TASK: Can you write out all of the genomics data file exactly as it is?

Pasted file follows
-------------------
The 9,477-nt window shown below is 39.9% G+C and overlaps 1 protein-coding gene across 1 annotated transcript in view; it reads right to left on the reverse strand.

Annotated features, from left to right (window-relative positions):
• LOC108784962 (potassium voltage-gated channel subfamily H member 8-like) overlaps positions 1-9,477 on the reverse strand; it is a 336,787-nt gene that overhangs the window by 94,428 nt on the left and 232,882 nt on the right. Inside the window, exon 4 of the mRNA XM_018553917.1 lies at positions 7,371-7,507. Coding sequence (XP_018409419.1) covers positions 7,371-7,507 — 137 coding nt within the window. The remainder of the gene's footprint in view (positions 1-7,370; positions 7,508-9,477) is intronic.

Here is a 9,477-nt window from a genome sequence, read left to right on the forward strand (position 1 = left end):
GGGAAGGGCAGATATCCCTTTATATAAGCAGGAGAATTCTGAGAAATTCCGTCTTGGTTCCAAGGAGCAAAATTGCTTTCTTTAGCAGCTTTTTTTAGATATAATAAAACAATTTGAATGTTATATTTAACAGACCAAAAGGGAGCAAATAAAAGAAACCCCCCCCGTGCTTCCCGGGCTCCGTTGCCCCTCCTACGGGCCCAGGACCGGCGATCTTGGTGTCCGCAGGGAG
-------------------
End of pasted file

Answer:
The 9,477-nt window shown below is 39.9% G+C and overlaps 1 protein-coding gene across 1 annotated transcript in view; it reads right to left on the reverse strand.

Annotated features, from left to right (window-relative positions):
• LOC108784962 (potassium voltage-gated channel subfamily H member 8-like) overlaps positions 1-9,477 on the reverse strand; it is a 336,787-nt gene that overhangs the window by 94,428 nt on the left and 232,882 nt on the right. Inside the window, exon 4 of the mRNA XM_018553917.1 lies at positions 7,371-7,507. Coding sequence (XP_018409419.1) covers positions 7,371-7,507 — 137 coding nt within the window. The remainder of the gene's footprint in view (positions 1-7,370; positions 7,508-9,477) is intronic.

Here is a 9,477-nt window from a genome sequence, read left to right on the forward strand (position 1 = left end):
GGGAAGGGCAGATATCCCTTTATATAAGCAGGAGAATTCTGAGAAATTCCGTCTTGGTTCCAAGGAGCAAAATTGCTTTCTTTAGCAGCTTTTTTTAGATATAATAAAACAATTTGAATGTTATATTTAACAGACCAAAAGGGAGCAAATAAAAGAAACCCCCCCCGTGCTTCCCGGGCTCCGTTGCCCCTCCTACGGGCCCAGGACCGGCGATCTTGGTGTCCGCAGGGAG